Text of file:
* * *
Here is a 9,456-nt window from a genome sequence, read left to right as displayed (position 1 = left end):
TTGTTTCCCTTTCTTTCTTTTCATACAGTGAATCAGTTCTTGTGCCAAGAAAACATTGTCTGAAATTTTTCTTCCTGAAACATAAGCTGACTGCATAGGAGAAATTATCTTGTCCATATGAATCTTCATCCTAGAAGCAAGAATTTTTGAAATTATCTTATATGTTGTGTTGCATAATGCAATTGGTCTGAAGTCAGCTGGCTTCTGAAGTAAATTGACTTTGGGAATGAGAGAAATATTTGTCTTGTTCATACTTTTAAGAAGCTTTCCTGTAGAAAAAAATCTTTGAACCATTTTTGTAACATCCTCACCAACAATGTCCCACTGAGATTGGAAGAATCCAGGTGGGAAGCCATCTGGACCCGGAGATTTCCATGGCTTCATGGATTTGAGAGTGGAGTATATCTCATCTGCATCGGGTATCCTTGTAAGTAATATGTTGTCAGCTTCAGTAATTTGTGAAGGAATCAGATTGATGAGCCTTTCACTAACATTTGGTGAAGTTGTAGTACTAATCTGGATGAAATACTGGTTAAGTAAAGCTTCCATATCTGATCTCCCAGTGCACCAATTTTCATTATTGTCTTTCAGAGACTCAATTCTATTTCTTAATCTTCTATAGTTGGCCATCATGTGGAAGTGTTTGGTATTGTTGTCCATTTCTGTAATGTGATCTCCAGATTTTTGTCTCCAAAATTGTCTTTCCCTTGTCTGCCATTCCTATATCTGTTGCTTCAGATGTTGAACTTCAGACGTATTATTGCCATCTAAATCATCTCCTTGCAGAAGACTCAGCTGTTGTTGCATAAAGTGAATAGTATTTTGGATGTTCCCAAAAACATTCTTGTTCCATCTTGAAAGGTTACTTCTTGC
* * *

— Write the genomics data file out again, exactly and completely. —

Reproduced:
Here is a 9,456-nt window from a genome sequence, read left to right as displayed (position 1 = left end):
TTGTTTCCCTTTCTTTCTTTTCATACAGTGAATCAGTTCTTGTGCCAAGAAAACATTGTCTGAAATTTTTCTTCCTGAAACATAAGCTGACTGCATAGGAGAAATTATCTTGTCCATATGAATCTTCATCCTAGAAGCAAGAATTTTTGAAATTATCTTATATGTTGTGTTGCATAATGCAATTGGTCTGAAGTCAGCTGGCTTCTGAAGTAAATTGACTTTGGGAATGAGAGAAATATTTGTCTTGTTCATACTTTTAAGAAGCTTTCCTGTAGAAAAAAATCTTTGAACCATTTTTGTAACATCCTCACCAACAATGTCCCACTGAGATTGGAAGAATCCAGGTGGGAAGCCATCTGGACCCGGAGATTTCCATGGCTTCATGGATTTGAGAGTGGAGTATATCTCATCTGCATCGGGTATCCTTGTAAGTAATATGTTGTCAGCTTCAGTAATTTGTGAAGGAATCAGATTGATGAGCCTTTCACTAACATTTGGTGAAGTTGTAGTACTAATCTGGATGAAATACTGGTTAAGTAAAGCTTCCATATCTGATCTCCCAGTGCACCAATTTTCATTATTGTCTTTCAGAGACTCAATTCTATTTCTTAATCTTCTATAGTTGGCCATCATGTGGAAGTGTTTGGTATTGTTGTCCATTTCTGTAATGTGATCTCCAGATTTTTGTCTCCAAAATTGTCTTTCCCTTGTCTGCCATTCCTATATCTGTTGCTTCAGATGTTGAACTTCAGACGTATTATTGCCATCTAAATCATCTCCTTGCAGAAGACTCAGCTGTTGTTGCATAAAGTGAATAGTATTTTGGATGTTCCCAAAAACATTCTTGTTCCATCTTGAAAGGTTACTTCTTGC